June and July are the peak months for dust coming off the coast of Africa, and the Saharan dust storms have been quite active over the past month. Expect dust from Africa to be a major deterrent to any storms that try to form between Africa and the Lesser Antilles Islands in July. Several well-developed African waves have been done in by dry air from Africa over the past few weeks.

Steering currents
The steering current pattern over the past few weeks has not changed much. A persistent trough of low pressure has remained entrenched over the Eastern U.S. all summer, bringing cool and relatively moist weather to the eastern half of the country. This trough is strong enough to recurve any tropical storms or hurricanes that might penetrate north of the Caribbean Sea. Steering current patterns are predictable only about 3 - 5 days in the future, although we can make very general forecasts about the pattern as much as two weeks in advance. At present, it appears that the coming two weeks will maintain the strong trough over the Eastern U.S., which decreases the hurricane risk to the U.S. Gulf Coast. There is no telling what might happen to the steering current pattern during the peak months of August, September, and October, but it is often difficult to break a months-long steering current pattern like the current one.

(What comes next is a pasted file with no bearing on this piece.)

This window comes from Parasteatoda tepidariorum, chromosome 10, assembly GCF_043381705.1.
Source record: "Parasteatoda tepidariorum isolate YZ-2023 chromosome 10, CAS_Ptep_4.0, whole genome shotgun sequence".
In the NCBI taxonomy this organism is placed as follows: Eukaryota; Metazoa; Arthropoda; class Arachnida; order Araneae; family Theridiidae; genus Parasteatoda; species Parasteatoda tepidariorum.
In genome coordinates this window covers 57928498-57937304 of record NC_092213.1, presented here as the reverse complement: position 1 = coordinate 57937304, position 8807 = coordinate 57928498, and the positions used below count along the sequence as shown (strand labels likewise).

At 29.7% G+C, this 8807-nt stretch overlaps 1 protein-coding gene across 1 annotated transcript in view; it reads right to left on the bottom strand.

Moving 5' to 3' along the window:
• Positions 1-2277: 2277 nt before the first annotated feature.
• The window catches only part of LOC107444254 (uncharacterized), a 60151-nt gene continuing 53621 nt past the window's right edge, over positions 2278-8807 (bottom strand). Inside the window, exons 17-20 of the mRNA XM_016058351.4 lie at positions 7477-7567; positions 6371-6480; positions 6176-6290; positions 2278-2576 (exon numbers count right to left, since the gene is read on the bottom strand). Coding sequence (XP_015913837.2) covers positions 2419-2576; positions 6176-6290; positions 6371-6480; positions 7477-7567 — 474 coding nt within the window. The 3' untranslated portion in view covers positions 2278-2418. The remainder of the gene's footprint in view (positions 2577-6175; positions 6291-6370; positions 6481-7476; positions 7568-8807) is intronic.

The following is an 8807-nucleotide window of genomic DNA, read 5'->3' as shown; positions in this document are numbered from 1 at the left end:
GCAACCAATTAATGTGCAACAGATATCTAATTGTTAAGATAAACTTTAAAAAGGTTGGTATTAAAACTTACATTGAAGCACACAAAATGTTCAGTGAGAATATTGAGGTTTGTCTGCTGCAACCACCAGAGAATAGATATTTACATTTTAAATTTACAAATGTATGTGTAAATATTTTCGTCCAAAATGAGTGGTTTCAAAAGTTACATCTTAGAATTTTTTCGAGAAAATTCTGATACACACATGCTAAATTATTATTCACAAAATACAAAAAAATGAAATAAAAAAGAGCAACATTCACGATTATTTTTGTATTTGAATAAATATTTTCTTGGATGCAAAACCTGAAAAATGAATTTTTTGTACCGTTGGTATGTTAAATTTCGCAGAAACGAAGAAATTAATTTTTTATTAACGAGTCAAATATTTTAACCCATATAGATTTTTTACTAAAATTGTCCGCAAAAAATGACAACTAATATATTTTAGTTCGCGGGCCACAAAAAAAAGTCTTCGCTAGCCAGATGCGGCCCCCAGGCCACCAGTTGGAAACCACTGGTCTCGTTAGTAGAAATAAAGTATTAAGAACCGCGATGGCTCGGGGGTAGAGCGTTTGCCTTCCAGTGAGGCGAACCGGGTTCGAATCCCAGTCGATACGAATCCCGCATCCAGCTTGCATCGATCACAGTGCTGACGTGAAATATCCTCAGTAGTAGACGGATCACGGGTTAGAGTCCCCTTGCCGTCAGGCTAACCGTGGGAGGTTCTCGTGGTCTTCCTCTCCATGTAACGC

Summary
Recent history suggests a 63% chance of a named storm occurring in the last half of July. Given that none of the computer models are forecasting tropical storm formation in the coming seven days, and SST and wind shear patterns look pretty average, I'll go with a 30% chance of a named storm forming this month. Such a storm would most likely form near the end of the month, when wind shear is expected to decline due to a weakening of the subtropical jet stream. The last time we went this long in the season without a named storm forming was in 2004, when the first storm (Alex) formed on August 1.